For the last four years I’ve had a love/hate relationship with la bella lingua Italiana. What’s to hate, you ask? Well, the grammar. What’s to love? So, so much more. Today’s guest blogger, Jessica of Why Go Italy is sharing some of her favorite Italian words as part of a meme she helped start at Italofile.
Earlier this year I wrote a guest post for Melanie of Italofile about some of my favorite Italian words. As is turns out, that post has been quite popular. So Melanie challenged other Italy bloggers to come up with their favorite Italian words to create something of a series of posts that would be both fun and potentially useful to people trying to learn the language.
Melanie said I didn’t have to play, since I’d already written about my favorite Italian words, but what she didn’t know is that I had enough trouble narrowing my original list to five that I’m quite happy to have a chance to add to it! And, just to make the whole thing even more appropriate, I’m doing so with another guest post.
Here, then, is another list of five favorite Italian words.
This may be one of the most useful and user-friendly words in the entire Italian language. I consider it the verbal equivalent of a shrug, but it’s a more all-purpose word than you might think. I tried to explain it to an American friend who said he thought our “meh” was about the same thing, but I disagree. “Boh” can be used in the same way “meh” can, in that “eh, who cares, we’ll just have to see” kind of way. But it can also mean “I’ve no idea what to think about that,” or “your guess is as good as mine,” or “there’s no point in trying to make any sense of it.” It’s often accompanied by an actual shrug and a slight frowny-face gesture, and this physical manifestation of “boh” is all you need to convey “boh” without even opening your mouth.
This is one of those words that I just like because of the way it sounds, regardless of how useful – or, in this case, useless – a word actually is. “Scoiattolo” is the Italian word for squirrel, and for some reason I enjoy saying it. I haven’t gotten to the point yet that I make up excuses to use the word “squirrel” in Italian sentences, but I would totally support anyone else who did that. Although I will confess that if I saw the word “scoiattolo” on a menu in Italy I’d be awfully glad I knew what it meant so I could think twice about ordering it.
I have a photographer friend who lives in the Friuli region of Italy. Alessandro’s English is impeccable (much better than my Italian), and because he’s Friulano he also speaks the Friulano language. He’s constantly throwing Friulano into our Skype chats, so despite the fact that I’m still struggling to learn Italian there are a few Friulano words that have made their way into my brain, too. While “fanciulla” isn’t Friulano, it is a word I know only thanks to Ale. He often greets me on Skype with, “Ciao, fanciulla!” which is roughly the equivalent of “Hey, young lady!” but without the grandfatherly connotations. I do think it’s a sort of old-fashioned word, and I’ve never heard anyone else use it, but I love the way it sounds and I love that Ale has made it a sort of nickname for me.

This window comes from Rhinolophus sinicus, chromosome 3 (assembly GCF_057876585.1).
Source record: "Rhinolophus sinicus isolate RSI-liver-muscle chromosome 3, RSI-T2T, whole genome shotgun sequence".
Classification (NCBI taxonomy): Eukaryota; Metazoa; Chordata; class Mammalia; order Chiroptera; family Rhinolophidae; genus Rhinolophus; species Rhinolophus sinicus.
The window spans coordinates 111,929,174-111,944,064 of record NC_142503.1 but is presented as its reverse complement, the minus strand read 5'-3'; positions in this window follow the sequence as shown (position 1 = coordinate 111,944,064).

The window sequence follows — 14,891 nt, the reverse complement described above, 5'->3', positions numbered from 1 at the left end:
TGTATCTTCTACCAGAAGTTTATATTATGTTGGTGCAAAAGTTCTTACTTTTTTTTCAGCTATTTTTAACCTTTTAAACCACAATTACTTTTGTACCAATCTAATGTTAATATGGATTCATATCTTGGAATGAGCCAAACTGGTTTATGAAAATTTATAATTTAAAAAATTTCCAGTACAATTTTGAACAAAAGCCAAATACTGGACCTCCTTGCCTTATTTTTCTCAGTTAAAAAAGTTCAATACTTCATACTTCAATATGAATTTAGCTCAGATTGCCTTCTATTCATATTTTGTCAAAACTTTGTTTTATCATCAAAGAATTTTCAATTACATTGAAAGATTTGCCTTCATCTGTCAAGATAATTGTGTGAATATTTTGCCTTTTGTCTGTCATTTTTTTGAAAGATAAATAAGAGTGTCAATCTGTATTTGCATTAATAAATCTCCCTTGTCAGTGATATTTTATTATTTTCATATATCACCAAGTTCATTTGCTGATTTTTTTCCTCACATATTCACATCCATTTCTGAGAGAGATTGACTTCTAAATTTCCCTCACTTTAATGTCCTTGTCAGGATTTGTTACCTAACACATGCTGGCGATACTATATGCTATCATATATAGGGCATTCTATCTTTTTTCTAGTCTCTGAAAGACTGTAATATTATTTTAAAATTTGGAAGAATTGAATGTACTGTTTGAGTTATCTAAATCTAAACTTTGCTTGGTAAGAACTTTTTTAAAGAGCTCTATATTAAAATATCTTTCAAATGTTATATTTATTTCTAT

While we’re in the northeastern region of Italy, why not stop and have a drink? You’re looking at the word “spritz” and thinking, “That’s not Italian.” And you’re right. But it’s become an Italian thing. “Spritz” is from spritzer, or seltzer water, and in some regions of Italy it’s the name for a cocktail. A spritz typically consists of prosecco (or other sparkly white wine), seltzer/sparkly water, and bitters such as Aperol or Campari, often with a slice of orange thrown in. The bitters give the drink a fantastic bright orange or red color, and it’s an excellent aperitivo drink – especially in warmer weather. You’ll find spritz particularly popular in the Veneto and other parts of northeastern Italy.
When I first learned this word, I was excited to find out that onomatopoeia existed in Italian, too – even when they don’t necessarily mean it to. The word “chiacchierare” is the verb “to chat” or “to gossip,” and it’s sometimes used to describe what’s happening when you see a group of old women sitting on a bench in the piazza. But when you say the word itself, chiacchierare, you realize that it sounds vaguely like chickens clucking. Which is, I imagine, what people who aren’t privy to a particular conversation think it amounts to. Boh, they’re just jealous…
Thanks, Jess. Be sure to come back next week for my follow up to Jessica’s post and Melanie’s meme when I list my favorite five Italian words.
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